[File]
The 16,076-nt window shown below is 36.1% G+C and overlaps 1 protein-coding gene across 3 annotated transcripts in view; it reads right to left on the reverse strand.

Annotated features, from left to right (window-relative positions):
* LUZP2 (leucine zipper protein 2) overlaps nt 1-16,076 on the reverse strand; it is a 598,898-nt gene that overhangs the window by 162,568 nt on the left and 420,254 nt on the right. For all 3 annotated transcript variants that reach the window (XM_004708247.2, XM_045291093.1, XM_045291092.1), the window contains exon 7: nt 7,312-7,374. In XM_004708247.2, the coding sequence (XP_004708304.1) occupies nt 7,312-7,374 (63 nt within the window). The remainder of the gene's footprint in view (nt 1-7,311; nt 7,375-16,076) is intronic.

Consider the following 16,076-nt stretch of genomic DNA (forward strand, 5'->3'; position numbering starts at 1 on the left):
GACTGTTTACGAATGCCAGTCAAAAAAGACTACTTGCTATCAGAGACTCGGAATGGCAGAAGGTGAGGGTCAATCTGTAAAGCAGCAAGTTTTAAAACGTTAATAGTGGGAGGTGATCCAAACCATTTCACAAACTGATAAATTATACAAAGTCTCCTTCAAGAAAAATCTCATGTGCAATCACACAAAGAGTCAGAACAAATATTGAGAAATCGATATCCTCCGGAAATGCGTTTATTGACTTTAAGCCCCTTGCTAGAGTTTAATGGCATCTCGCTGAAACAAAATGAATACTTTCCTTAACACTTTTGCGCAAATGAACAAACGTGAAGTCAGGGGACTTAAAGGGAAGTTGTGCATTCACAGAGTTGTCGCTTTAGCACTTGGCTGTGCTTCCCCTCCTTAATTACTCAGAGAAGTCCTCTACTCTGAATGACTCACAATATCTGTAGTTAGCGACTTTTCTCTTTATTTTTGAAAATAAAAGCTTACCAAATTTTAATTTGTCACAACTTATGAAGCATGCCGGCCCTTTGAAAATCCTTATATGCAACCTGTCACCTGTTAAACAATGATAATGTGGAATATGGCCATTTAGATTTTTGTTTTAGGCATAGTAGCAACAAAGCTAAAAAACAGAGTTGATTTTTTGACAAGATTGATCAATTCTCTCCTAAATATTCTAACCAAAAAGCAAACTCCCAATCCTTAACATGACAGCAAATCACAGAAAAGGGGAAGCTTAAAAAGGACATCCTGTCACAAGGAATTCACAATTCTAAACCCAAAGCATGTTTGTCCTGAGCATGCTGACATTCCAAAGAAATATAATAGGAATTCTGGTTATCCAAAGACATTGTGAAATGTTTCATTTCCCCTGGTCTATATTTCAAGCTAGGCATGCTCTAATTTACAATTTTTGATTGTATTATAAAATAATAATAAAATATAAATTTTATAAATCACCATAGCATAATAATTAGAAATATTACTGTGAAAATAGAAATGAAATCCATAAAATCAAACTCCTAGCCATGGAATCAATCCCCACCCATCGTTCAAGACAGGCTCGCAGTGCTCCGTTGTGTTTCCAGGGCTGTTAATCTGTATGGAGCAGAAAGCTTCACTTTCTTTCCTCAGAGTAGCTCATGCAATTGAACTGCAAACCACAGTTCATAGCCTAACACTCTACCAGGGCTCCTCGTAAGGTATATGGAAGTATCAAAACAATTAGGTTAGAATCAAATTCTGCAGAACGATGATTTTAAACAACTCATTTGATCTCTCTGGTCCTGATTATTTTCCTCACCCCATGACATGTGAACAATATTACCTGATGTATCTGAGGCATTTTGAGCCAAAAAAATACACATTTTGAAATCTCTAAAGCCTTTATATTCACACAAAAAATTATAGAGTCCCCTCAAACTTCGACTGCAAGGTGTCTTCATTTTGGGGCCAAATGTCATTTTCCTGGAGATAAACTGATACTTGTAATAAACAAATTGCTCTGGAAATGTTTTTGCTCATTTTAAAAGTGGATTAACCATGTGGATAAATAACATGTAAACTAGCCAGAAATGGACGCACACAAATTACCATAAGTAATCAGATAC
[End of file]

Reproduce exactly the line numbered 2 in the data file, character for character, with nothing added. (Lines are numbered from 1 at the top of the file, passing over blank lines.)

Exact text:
Annotated features, from left to right (window-relative positions):